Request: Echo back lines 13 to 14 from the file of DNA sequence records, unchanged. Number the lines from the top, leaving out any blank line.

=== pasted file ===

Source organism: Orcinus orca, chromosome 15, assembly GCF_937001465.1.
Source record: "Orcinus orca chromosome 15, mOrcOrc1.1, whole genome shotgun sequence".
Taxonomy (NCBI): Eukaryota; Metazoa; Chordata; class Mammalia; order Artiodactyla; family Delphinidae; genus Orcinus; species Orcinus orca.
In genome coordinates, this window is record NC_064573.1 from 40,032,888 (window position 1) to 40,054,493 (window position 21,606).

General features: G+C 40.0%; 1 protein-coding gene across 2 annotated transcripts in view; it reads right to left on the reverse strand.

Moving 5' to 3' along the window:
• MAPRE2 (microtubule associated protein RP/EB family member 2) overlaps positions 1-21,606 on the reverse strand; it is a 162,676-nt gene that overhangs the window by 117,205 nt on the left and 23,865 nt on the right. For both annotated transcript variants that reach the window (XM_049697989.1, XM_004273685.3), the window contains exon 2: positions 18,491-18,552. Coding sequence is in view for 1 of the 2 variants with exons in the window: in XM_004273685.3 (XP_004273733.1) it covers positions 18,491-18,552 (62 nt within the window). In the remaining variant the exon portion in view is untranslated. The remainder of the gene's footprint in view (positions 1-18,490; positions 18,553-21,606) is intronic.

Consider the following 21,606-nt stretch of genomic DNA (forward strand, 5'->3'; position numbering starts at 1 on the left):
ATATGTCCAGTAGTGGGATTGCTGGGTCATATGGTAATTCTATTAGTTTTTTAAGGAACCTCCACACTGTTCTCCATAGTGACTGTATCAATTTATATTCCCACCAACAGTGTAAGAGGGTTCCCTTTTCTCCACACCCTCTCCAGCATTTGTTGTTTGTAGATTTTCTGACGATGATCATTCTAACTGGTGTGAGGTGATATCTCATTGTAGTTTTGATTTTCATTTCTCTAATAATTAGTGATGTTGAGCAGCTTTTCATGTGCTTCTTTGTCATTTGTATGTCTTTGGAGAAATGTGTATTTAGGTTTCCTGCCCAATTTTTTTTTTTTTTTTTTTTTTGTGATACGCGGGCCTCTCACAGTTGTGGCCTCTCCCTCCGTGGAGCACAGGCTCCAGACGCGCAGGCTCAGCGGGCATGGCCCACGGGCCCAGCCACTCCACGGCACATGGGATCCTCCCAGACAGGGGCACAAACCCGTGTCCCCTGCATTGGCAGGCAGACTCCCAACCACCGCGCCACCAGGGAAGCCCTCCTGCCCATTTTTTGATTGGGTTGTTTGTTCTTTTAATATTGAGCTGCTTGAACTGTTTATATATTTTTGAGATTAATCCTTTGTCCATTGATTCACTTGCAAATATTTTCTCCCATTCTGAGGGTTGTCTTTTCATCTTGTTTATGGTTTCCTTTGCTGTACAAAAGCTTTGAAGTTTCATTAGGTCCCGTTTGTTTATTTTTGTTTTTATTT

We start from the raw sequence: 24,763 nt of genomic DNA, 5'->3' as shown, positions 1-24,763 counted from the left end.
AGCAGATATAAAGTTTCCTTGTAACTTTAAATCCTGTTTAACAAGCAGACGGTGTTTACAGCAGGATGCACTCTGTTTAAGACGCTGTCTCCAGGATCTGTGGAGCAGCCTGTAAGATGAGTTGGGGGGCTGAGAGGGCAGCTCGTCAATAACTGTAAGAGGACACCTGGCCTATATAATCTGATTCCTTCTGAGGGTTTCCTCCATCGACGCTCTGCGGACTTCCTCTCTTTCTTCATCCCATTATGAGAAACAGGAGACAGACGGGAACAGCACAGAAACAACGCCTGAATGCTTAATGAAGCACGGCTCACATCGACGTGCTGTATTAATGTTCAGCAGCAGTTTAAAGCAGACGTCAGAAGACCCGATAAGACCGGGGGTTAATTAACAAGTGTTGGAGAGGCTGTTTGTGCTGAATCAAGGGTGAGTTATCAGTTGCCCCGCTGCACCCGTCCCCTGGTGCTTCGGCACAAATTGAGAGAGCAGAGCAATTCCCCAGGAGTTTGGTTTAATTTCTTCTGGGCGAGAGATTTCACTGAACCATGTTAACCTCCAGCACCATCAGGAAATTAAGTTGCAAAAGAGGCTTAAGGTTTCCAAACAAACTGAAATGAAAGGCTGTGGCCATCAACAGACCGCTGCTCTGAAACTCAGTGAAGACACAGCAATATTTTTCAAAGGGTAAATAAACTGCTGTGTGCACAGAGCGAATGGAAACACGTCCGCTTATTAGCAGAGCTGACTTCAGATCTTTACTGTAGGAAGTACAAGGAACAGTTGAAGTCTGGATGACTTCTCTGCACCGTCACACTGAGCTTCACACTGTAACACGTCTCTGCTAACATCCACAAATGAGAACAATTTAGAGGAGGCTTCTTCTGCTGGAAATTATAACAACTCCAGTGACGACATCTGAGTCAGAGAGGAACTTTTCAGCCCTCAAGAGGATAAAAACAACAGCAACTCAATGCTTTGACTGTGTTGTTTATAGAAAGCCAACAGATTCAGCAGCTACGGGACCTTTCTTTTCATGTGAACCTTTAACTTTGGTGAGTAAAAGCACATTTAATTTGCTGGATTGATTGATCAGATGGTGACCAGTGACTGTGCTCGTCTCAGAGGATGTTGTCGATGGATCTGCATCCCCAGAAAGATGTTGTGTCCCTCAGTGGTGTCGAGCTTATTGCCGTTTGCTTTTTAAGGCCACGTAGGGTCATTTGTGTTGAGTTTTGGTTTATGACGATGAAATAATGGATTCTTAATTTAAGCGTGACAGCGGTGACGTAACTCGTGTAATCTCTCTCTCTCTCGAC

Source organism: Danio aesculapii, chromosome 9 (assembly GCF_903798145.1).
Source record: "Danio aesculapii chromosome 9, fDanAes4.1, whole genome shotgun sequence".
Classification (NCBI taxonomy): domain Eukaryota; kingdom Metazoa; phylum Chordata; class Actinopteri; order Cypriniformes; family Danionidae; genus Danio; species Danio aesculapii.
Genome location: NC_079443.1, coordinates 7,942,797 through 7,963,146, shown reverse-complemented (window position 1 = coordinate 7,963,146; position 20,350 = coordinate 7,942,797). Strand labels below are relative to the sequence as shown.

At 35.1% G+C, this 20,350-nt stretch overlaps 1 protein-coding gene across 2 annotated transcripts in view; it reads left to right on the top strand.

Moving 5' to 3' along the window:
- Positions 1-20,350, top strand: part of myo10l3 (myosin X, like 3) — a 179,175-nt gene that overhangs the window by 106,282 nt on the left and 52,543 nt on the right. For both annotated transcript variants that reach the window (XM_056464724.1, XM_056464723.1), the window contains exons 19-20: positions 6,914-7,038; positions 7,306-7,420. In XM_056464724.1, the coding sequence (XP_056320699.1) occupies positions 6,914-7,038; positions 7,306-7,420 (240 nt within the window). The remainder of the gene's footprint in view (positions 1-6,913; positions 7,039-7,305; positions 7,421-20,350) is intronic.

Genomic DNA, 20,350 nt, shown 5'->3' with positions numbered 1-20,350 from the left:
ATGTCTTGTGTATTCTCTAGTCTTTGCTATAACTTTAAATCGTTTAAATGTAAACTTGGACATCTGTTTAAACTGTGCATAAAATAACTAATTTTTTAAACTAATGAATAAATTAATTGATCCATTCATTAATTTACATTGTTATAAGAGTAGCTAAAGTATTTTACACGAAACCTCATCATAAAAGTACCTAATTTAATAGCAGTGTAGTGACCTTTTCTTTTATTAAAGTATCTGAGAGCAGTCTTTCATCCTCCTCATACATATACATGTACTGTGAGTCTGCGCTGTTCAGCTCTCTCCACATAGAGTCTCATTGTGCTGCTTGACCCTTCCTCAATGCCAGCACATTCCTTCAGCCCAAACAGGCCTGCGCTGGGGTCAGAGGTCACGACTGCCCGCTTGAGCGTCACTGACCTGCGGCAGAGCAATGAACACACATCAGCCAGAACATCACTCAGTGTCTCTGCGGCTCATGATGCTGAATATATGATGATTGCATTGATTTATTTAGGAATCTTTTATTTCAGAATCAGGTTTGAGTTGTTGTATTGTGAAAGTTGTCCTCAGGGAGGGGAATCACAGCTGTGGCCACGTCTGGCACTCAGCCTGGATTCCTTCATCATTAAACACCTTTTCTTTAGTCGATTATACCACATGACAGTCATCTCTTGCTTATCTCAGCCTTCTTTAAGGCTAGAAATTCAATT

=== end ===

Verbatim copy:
Source record: "Danio aesculapii chromosome 9, fDanAes4.1, whole genome shotgun sequence".
Classification (NCBI taxonomy): domain Eukaryota; kingdom Metazoa; phylum Chordata; class Actinopteri; order Cypriniformes; family Danionidae; genus Danio; species Danio aesculapii.